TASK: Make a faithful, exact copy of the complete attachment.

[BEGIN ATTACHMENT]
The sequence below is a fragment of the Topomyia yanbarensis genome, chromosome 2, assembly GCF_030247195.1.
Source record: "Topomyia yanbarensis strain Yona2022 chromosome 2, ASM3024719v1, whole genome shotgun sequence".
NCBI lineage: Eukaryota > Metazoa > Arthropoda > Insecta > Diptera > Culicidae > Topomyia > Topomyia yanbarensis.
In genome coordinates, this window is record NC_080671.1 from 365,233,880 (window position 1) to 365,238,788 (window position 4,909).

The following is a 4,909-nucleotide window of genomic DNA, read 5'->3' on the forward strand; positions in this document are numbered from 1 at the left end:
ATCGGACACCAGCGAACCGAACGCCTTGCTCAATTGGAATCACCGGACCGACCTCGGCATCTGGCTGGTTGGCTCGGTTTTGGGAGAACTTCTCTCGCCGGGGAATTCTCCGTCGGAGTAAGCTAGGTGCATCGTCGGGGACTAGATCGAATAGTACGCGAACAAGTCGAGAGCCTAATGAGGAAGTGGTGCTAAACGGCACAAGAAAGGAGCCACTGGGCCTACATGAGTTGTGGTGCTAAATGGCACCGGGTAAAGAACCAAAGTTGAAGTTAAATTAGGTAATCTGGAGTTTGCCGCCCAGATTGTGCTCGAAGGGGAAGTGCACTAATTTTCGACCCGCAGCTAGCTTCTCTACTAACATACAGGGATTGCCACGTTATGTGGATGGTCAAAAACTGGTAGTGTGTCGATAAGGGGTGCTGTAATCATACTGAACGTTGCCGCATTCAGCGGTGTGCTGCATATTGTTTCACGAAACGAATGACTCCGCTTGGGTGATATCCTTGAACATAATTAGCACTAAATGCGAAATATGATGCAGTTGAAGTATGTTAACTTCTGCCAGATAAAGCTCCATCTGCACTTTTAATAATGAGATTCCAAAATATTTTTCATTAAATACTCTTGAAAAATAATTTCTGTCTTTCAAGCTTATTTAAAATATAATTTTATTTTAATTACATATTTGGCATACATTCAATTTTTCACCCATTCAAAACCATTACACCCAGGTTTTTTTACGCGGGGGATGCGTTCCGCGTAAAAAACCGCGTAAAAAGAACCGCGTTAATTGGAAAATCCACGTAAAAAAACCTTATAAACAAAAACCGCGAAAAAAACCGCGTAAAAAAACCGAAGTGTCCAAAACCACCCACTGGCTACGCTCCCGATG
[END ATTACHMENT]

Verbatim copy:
The sequence below is a fragment of the Topomyia yanbarensis genome, chromosome 2, assembly GCF_030247195.1.
Source record: "Topomyia yanbarensis strain Yona2022 chromosome 2, ASM3024719v1, whole genome shotgun sequence".
NCBI lineage: Eukaryota > Metazoa > Arthropoda > Insecta > Diptera > Culicidae > Topomyia > Topomyia yanbarensis.
In genome coordinates, this window is record NC_080671.1 from 365,233,880 (window position 1) to 365,238,788 (window position 4,909).

The following is a 4,909-nucleotide window of genomic DNA, read 5'->3' on the forward strand; positions in this document are numbered from 1 at the left end:
ATCGGACACCAGCGAACCGAACGCCTTGCTCAATTGGAATCACCGGACCGACCTCGGCATCTGGCTGGTTGGCTCGGTTTTGGGAGAACTTCTCTCGCCGGGGAATTCTCCGTCGGAGTAAGCTAGGTGCATCGTCGGGGACTAGATCGAATAGTACGCGAACAAGTCGAGAGCCTAATGAGGAAGTGGTGCTAAACGGCACAAGAAAGGAGCCACTGGGCCTACATGAGTTGTGGTGCTAAATGGCACCGGGTAAAGAACCAAAGTTGAAGTTAAATTAGGTAATCTGGAGTTTGCCGCCCAGATTGTGCTCGAAGGGGAAGTGCACTAATTTTCGACCCGCAGCTAGCTTCTCTACTAACATACAGGGATTGCCACGTTATGTGGATGGTCAAAAACTGGTAGTGTGTCGATAAGGGGTGCTGTAATCATACTGAACGTTGCCGCATTCAGCGGTGTGCTGCATATTGTTTCACGAAACGAATGACTCCGCTTGGGTGATATCCTTGAACATAATTAGCACTAAATGCGAAATATGATGCAGTTGAAGTATGTTAACTTCTGCCAGATAAAGCTCCATCTGCACTTTTAATAATGAGATTCCAAAATATTTTTCATTAAATACTCTTGAAAAATAATTTCTGTCTTTCAAGCTTATTTAAAATATAATTTTATTTTAATTACATATTTGGCATACATTCAATTTTTCACCCATTCAAAACCATTACACCCAGGTTTTTTTACGCGGGGGATGCGTTCCGCGTAAAAAACCGCGTAAAAAGAACCGCGTTAATTGGAAAATCCACGTAAAAAAACCTTATAAACAAAAACCGCGAAAAAAACCGCGTAAAAAAACCGAAGTGTCCAAAACCACCCACTGGCTACGCTCCCGATG